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What sort of QA this 'meta SO' deals with?

Why is called "[StackOverflow's] Feedback Site" in its automated e-mail signatures? What exactly does 'meta' mean in the sense that it's used, here? It's a little confusing because the word 'feedback' isn't the first in my mind when I think about meta. There are only 63 articles tagged 'feedback', and Hell, I got more than 63 feedback items sitting on the tip of my tongue. Don't make me get my backlog.

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marked as duplicate by random Jul 27 '12 at 3:14

This question has been asked before and already has an answer. If those answers do not fully address your question, please ask a new question.

What is the first thing you think of when you think of Meta? – random Jul 27 '12 at 3:12
@random Combed data, hand selected, to include almost exclusively citation, of studies that meet with the highest standards, save only for the briefest annotation, which is essentially meant to summarize. – Wolfpack'08 Jul 27 '12 at 4:57
up vote 2 down vote accepted

From Wikipedia:

Meta- is a prefix used in English (and other Greek-owing languages) to indicate a concept which is an abstraction from another concept, used to complete or add to the latter.

In epistemology, the prefix meta- is used to mean about. For example, metadata are data about data (who has produced them, when, what format the data are in and so on).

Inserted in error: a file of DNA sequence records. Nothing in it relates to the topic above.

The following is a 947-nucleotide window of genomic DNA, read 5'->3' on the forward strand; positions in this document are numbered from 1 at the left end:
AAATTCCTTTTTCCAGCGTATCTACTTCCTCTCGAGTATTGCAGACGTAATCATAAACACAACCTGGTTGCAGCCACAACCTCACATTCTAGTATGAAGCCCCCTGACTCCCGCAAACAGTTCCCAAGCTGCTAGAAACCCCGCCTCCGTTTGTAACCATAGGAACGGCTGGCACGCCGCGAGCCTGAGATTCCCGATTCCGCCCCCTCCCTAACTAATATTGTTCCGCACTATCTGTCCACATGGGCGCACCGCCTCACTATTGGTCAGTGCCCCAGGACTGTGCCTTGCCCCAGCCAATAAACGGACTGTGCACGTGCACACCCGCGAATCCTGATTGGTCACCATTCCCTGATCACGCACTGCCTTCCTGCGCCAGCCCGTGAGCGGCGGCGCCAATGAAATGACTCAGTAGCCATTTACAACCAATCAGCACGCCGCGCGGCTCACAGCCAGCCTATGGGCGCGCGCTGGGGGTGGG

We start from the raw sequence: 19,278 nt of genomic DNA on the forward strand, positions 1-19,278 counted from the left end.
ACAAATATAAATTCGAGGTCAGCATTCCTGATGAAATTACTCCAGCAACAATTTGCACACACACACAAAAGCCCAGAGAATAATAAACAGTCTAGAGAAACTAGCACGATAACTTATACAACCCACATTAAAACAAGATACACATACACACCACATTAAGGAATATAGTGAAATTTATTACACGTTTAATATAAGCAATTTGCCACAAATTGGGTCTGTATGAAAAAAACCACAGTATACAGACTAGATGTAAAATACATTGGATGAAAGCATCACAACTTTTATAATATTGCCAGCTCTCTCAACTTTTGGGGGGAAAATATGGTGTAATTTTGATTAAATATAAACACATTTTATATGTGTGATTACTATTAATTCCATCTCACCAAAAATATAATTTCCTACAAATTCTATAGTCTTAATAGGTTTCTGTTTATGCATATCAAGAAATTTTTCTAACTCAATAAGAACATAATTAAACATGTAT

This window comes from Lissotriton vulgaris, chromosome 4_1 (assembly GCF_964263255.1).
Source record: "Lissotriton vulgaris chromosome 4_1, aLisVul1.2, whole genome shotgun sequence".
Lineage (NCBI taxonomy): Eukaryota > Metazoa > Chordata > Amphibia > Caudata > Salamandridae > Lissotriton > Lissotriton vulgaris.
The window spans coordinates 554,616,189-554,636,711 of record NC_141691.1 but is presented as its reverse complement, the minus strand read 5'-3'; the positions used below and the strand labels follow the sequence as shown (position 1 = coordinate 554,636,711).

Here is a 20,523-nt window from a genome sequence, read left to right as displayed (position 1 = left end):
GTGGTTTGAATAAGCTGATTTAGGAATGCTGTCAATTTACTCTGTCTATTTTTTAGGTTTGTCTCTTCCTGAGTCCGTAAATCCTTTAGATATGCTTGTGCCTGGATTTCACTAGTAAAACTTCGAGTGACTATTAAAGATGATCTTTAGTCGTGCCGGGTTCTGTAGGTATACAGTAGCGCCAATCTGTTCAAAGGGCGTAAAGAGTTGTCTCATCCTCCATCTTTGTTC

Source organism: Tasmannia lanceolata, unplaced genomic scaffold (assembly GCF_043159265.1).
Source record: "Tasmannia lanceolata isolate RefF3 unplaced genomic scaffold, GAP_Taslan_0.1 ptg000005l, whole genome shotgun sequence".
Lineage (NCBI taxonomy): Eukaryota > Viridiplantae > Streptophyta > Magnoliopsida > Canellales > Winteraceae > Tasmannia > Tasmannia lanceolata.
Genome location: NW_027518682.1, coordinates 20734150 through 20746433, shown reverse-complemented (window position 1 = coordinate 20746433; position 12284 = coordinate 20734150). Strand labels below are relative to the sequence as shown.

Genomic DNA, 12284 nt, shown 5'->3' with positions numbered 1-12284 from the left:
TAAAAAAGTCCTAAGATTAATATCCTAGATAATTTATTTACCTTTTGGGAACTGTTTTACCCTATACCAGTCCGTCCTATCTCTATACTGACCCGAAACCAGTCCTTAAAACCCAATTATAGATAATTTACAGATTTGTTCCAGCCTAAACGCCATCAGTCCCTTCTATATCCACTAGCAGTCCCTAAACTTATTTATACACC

So it's a site about another site. In this specific case, Meta Stack Overflow is not only about Stack Overflow, but is used as the base for the entire Stack Exchange network.

The "feedback" you speak of is divided into four primary groups:
, , , and

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Yes, well if you were actually familiar with Greek you'd see how it was misused in both the word 'metadata' and the word 'meta {sitename}'. The verb is misunderstood in the definition because of the comma, which emphasizes 'abstraction' (this isn't true to the Greek meaning) and de-emphasis the logic joining 'add' to the rest of the sentence. The data must add to the concept, but it doesn't necessarily have to be an abstraction. It can be drawn from the concept, itself, as well. Anyway, thanks for the answer. It makes sense, at this point. – Wolfpack'08 Jul 27 '12 at 5:07

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